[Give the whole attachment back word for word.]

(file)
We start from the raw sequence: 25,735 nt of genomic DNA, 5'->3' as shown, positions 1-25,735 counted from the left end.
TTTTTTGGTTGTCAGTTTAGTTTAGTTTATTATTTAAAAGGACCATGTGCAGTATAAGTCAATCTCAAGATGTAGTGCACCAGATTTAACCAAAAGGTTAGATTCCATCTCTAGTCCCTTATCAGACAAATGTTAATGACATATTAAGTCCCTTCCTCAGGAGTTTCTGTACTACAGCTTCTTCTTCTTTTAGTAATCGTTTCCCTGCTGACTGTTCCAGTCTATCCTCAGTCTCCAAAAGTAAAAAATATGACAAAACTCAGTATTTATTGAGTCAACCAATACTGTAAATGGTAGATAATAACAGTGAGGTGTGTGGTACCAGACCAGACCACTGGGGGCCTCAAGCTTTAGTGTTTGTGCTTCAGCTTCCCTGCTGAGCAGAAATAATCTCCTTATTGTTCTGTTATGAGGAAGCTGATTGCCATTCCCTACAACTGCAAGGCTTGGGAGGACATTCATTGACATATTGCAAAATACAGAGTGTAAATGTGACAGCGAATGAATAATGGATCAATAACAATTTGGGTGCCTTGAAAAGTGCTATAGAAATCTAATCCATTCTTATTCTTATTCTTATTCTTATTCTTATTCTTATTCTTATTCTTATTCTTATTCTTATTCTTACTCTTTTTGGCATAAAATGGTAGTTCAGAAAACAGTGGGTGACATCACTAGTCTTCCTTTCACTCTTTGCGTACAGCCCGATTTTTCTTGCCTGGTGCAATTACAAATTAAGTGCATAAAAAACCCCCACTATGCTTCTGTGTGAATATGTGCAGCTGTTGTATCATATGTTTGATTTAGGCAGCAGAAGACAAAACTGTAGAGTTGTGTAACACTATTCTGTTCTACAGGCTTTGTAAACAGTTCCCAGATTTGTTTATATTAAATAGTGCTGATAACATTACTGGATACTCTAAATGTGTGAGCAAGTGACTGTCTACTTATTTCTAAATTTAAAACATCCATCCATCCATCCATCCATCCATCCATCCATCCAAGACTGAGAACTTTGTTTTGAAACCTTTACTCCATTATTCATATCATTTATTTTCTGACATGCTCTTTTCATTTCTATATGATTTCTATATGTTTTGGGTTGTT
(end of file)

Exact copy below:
We start from the raw sequence: 25,735 nt of genomic DNA, 5'->3' as shown, positions 1-25,735 counted from the left end.
TTTTTTGGTTGTCAGTTTAGTTTAGTTTATTATTTAAAAGGACCATGTGCAGTATAAGTCAATCTCAAGATGTAGTGCACCAGATTTAACCAAAAGGTTAGATTCCATCTCTAGTCCCTTATCAGACAAATGTTAATGACATATTAAGTCCCTTCCTCAGGAGTTTCTGTACTACAGCTTCTTCTTCTTTTAGTAATCGTTTCCCTGCTGACTGTTCCAGTCTATCCTCAGTCTCCAAAAGTAAAAAATATGACAAAACTCAGTATTTATTGAGTCAACCAATACTGTAAATGGTAGATAATAACAGTGAGGTGTGTGGTACCAGACCAGACCACTGGGGGCCTCAAGCTTTAGTGTTTGTGCTTCAGCTTCCCTGCTGAGCAGAAATAATCTCCTTATTGTTCTGTTATGAGGAAGCTGATTGCCATTCCCTACAACTGCAAGGCTTGGGAGGACATTCATTGACATATTGCAAAATACAGAGTGTAAATGTGACAGCGAATGAATAATGGATCAATAACAATTTGGGTGCCTTGAAAAGTGCTATAGAAATCTAATCCATTCTTATTCTTATTCTTATTCTTATTCTTATTCTTATTCTTATTCTTATTCTTATTCTTATTCTTACTCTTTTTGGCATAAAATGGTAGTTCAGAAAACAGTGGGTGACATCACTAGTCTTCCTTTCACTCTTTGCGTACAGCCCGATTTTTCTTGCCTGGTGCAATTACAAATTAAGTGCATAAAAAACCCCCACTATGCTTCTGTGTGAATATGTGCAGCTGTTGTATCATATGTTTGATTTAGGCAGCAGAAGACAAAACTGTAGAGTTGTGTAACACTATTCTGTTCTACAGGCTTTGTAAACAGTTCCCAGATTTGTTTATATTAAATAGTGCTGATAACATTACTGGATACTCTAAATGTGTGAGCAAGTGACTGTCTACTTATTTCTAAATTTAAAACATCCATCCATCCATCCATCCATCCATCCATCCATCCAAGACTGAGAACTTTGTTTTGAAACCTTTACTCCATTATTCATATCATTTATTTTCTGACATGCTCTTTTCATTTCTATATGATTTCTATATGTTTTGGGTTGTT